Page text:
2. Susan May 5, 2012 3:18 pm


    I just joined and I’m really excited about learning about stocks and options. I’m curious how you decide how many shares of stock to buy. I’m planning to start (paper trade first I know) with about 75,000 and 5-7 stocks.

    Thanks for sharing all this information.


    • Alan Ellman May 7, 2012 10:52 am


      We try to keep our cash allocation as evenly distributed as possible. If you have a portfolio of $75k and 5 stocks, try to allocate approximately $15k per equity keeping in mind that you will need to maintain a cash balance of 2-4% for exit strategy execution.

      Take the price per share and divide it into $15k and round to the nearest 100. You may have to adjust one of your positions if you go over $75k or if you don’t have adequate reserves for exit strategies.


  3. Barry B May 5, 2012 3:25 pm

    Premium Members,

    The Weekly Report for 05-04-12 has been uploaded to the Premium Member website and is available for download.


    Barry and The BCI Team

  4. Fred May 6, 2012 11:40 am

    Another prospect from this weeks list is ASNA:

    2.2% 2 week return with 2.2% protection. For the 21.50 call.


  5. Adrian May 7, 2012 2:56 am

    I need to go over some questions that I had emailed you a little while ago. – First you said that you prefer daily charts, but would this be the only type you use? (I have been thinking of using technical analysis on 3 multiple time-frame charts of the Weekly ,Daily, and Hourly ones, because I have read in a trading book that we should get a better picture of the trends than just 1 chart.) ?
    – Do you think these ones above are the correct charts for me to use?
    – And if I wasn’t to look at the premium reports(at trade time) for seeing the industry ranking, then would I have to see the industry(or sector) chart in this case?
    Thanks for your help with all this.

    • Alan Ellman May 7, 2012 1:48 pm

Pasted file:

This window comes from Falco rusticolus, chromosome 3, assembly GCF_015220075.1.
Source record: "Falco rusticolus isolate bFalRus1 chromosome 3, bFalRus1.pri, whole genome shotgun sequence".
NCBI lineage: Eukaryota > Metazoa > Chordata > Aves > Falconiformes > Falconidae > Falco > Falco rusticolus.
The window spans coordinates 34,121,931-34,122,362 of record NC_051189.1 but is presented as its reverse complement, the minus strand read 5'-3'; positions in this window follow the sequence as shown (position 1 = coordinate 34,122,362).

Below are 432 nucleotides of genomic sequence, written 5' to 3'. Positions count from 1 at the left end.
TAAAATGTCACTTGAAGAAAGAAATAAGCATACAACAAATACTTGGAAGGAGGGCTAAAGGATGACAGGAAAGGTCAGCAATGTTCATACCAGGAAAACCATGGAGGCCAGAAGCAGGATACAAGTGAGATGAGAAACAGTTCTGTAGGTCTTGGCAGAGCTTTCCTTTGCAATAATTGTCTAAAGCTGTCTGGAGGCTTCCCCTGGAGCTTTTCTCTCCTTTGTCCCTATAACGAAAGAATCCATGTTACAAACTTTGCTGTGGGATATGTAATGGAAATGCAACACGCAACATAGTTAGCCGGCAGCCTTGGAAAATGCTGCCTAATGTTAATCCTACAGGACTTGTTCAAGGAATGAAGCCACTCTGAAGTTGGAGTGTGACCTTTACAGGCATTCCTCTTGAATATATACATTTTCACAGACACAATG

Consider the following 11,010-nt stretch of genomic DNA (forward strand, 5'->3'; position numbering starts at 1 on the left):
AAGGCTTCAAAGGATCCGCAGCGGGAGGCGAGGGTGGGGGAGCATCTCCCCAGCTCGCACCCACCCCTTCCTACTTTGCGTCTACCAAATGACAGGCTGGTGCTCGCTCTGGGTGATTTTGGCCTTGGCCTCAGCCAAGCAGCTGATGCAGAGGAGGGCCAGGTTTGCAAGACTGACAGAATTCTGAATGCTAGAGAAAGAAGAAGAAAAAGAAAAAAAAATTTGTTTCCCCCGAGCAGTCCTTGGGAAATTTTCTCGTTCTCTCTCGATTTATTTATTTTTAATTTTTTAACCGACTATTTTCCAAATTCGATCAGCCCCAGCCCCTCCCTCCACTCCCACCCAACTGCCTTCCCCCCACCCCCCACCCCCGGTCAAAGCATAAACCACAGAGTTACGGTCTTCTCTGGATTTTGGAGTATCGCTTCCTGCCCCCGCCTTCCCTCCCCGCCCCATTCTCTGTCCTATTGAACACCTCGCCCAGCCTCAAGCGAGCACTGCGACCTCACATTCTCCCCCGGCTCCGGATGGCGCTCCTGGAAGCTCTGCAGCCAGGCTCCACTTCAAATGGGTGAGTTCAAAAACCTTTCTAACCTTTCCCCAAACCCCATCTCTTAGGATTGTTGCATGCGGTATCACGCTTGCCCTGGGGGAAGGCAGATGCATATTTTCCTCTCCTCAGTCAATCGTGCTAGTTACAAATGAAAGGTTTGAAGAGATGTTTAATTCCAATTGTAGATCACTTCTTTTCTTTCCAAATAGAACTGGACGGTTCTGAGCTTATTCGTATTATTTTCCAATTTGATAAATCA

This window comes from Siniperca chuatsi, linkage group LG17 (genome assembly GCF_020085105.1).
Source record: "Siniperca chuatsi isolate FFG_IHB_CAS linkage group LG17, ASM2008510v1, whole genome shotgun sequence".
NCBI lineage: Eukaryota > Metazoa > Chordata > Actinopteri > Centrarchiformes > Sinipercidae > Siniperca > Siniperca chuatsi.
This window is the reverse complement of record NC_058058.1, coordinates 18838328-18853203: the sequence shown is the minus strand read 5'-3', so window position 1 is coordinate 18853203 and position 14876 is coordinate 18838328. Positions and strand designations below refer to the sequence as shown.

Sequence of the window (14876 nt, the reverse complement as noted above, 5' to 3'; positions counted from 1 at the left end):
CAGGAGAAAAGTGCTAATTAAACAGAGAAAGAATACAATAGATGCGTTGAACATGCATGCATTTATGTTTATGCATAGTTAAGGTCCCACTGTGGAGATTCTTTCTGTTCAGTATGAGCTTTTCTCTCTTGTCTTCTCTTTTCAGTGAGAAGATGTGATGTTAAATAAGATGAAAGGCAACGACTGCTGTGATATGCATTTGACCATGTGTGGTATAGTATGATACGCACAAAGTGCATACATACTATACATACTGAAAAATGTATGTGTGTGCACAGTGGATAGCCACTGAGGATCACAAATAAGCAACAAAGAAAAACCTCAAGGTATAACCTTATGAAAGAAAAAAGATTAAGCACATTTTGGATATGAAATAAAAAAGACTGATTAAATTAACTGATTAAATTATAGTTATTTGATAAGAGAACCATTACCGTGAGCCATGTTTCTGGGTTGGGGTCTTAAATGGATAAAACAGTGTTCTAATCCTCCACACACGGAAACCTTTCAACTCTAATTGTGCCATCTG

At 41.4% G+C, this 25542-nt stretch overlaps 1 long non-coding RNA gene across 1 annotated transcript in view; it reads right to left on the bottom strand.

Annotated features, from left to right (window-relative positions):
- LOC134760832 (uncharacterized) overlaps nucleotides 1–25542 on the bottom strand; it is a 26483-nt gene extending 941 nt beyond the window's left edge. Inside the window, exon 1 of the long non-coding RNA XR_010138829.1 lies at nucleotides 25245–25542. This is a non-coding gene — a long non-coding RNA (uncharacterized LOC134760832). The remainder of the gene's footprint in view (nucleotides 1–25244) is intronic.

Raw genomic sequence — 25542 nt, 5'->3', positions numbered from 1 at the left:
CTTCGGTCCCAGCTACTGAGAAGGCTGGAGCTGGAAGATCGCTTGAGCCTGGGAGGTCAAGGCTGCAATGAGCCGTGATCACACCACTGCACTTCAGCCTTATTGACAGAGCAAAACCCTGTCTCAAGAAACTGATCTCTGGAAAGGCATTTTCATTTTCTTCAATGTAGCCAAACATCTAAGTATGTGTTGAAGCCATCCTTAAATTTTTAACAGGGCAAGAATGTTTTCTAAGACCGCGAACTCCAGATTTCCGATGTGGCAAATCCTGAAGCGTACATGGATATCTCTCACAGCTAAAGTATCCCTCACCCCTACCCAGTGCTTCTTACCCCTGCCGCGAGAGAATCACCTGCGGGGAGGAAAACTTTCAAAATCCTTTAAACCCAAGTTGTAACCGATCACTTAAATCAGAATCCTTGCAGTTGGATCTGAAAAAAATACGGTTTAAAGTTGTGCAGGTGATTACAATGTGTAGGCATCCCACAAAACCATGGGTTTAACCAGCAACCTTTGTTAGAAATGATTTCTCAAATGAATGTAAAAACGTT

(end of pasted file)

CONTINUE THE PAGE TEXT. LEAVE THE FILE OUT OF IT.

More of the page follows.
The selection of technical parameters is an individual preference and should be based on the type of investing you are using. For me, daily charts are perfect for writing 1-month covered call options. For longer or shorter-term investing I would select different time frames.

      If you didn’t have the premium report to reference when making your investment decisions I would definitely view an industry chart or have access to the industry rank to make sure that the sector is favored by the institutional investors.


  6. Becky May 7, 2012 9:07 am

    Alan –

    Just as markets open every morning, the option contract prices recalculate, sometimes drastically. With that in mind, do you set up your “sell to open” and or “buy to close” actions with your broker the day before and see what happens the next morning, or do you wait until after the markets open and then put in your bids?

    Thank you ~ Becky

    • Alan Ellman May 7, 2012 5:14 pm


      STO and BTC orders are placed at the time the trade is about to be executed for the very reasons you alluded to in your inquiry. An exception could be after entering your total cc position, some members who subscribe to my 20%/10% guidelines will place a BTC order in preparation for potential exit strategy opportunities. Generally, calculations and order placements should take place just prior to trade execution.


  7. Alan Ellman May 7, 2012 1:31 pm

    Premium members:

    At the request of some members we have just completed publication of our ETF User Guide. It explains the different aspects of the report and a few ways to implement your covered call positions using these securities. The guide has been uploaded to your premium site in the “resources/downloads” section.


  8. Adrian May 8, 2012 12:06 am